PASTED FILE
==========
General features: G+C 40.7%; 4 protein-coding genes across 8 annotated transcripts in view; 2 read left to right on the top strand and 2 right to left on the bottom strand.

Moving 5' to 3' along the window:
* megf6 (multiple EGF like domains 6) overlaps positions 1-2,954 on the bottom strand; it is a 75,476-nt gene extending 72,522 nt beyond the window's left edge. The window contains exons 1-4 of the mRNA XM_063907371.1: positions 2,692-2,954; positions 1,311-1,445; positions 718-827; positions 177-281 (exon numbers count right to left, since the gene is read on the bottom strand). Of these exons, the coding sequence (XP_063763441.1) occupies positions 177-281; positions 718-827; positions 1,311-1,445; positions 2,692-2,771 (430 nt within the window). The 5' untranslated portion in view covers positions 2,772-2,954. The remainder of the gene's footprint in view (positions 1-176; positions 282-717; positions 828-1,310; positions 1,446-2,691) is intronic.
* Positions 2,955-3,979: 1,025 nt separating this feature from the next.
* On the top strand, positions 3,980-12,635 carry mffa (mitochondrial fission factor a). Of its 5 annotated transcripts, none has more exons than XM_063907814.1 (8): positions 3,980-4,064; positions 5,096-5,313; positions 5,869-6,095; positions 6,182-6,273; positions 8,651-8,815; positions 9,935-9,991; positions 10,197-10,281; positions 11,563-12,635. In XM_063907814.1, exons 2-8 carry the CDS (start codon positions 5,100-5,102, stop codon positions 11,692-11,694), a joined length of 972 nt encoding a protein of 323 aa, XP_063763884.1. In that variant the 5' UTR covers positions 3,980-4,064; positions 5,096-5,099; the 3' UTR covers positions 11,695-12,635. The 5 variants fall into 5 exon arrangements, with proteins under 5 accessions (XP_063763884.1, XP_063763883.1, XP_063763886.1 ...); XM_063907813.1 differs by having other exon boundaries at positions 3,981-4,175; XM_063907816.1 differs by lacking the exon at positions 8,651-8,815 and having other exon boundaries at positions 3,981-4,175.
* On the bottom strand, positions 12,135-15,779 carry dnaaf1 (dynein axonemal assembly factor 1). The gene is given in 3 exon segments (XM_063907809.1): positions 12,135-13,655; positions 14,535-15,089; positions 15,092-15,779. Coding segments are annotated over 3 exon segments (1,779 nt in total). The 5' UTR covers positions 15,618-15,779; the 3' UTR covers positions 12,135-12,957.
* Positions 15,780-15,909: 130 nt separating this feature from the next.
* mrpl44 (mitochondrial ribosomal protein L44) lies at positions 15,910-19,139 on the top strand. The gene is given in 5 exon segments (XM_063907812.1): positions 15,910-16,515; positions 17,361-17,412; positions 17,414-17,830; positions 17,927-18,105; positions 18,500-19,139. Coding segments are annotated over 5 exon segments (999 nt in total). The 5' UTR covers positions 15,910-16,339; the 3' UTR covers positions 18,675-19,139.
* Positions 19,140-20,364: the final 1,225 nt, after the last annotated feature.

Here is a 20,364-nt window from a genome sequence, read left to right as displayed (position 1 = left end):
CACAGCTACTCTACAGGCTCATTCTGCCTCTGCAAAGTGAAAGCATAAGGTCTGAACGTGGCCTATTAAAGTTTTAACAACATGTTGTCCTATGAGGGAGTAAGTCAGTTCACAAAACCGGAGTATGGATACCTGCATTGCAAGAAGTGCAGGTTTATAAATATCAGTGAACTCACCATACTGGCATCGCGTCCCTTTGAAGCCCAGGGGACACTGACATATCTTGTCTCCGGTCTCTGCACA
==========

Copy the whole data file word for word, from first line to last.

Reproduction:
General features: G+C 40.7%; 4 protein-coding genes across 8 annotated transcripts in view; 2 read left to right on the top strand and 2 right to left on the bottom strand.

Moving 5' to 3' along the window:
* megf6 (multiple EGF like domains 6) overlaps positions 1-2,954 on the bottom strand; it is a 75,476-nt gene extending 72,522 nt beyond the window's left edge. The window contains exons 1-4 of the mRNA XM_063907371.1: positions 2,692-2,954; positions 1,311-1,445; positions 718-827; positions 177-281 (exon numbers count right to left, since the gene is read on the bottom strand). Of these exons, the coding sequence (XP_063763441.1) occupies positions 177-281; positions 718-827; positions 1,311-1,445; positions 2,692-2,771 (430 nt within the window). The 5' untranslated portion in view covers positions 2,772-2,954. The remainder of the gene's footprint in view (positions 1-176; positions 282-717; positions 828-1,310; positions 1,446-2,691) is intronic.
* Positions 2,955-3,979: 1,025 nt separating this feature from the next.
* On the top strand, positions 3,980-12,635 carry mffa (mitochondrial fission factor a). Of its 5 annotated transcripts, none has more exons than XM_063907814.1 (8): positions 3,980-4,064; positions 5,096-5,313; positions 5,869-6,095; positions 6,182-6,273; positions 8,651-8,815; positions 9,935-9,991; positions 10,197-10,281; positions 11,563-12,635. In XM_063907814.1, exons 2-8 carry the CDS (start codon positions 5,100-5,102, stop codon positions 11,692-11,694), a joined length of 972 nt encoding a protein of 323 aa, XP_063763884.1. In that variant the 5' UTR covers positions 3,980-4,064; positions 5,096-5,099; the 3' UTR covers positions 11,695-12,635. The 5 variants fall into 5 exon arrangements, with proteins under 5 accessions (XP_063763884.1, XP_063763883.1, XP_063763886.1 ...); XM_063907813.1 differs by having other exon boundaries at positions 3,981-4,175; XM_063907816.1 differs by lacking the exon at positions 8,651-8,815 and having other exon boundaries at positions 3,981-4,175.
* On the bottom strand, positions 12,135-15,779 carry dnaaf1 (dynein axonemal assembly factor 1). The gene is given in 3 exon segments (XM_063907809.1): positions 12,135-13,655; positions 14,535-15,089; positions 15,092-15,779. Coding segments are annotated over 3 exon segments (1,779 nt in total). The 5' UTR covers positions 15,618-15,779; the 3' UTR covers positions 12,135-12,957.
* Positions 15,780-15,909: 130 nt separating this feature from the next.
* mrpl44 (mitochondrial ribosomal protein L44) lies at positions 15,910-19,139 on the top strand. The gene is given in 5 exon segments (XM_063907812.1): positions 15,910-16,515; positions 17,361-17,412; positions 17,414-17,830; positions 17,927-18,105; positions 18,500-19,139. Coding segments are annotated over 5 exon segments (999 nt in total). The 5' UTR covers positions 15,910-16,339; the 3' UTR covers positions 18,675-19,139.
* Positions 19,140-20,364: the final 1,225 nt, after the last annotated feature.

Here is a 20,364-nt window from a genome sequence, read left to right as displayed (position 1 = left end):
CACAGCTACTCTACAGGCTCATTCTGCCTCTGCAAAGTGAAAGCATAAGGTCTGAACGTGGCCTATTAAAGTTTTAACAACATGTTGTCCTATGAGGGAGTAAGTCAGTTCACAAAACCGGAGTATGGATACCTGCATTGCAAGAAGTGCAGGTTTATAAATATCAGTGAACTCACCATACTGGCATCGCGTCCCTTTGAAGCCCAGGGGACACTGACATATCTTGTCTCCGGTCTCTGCACA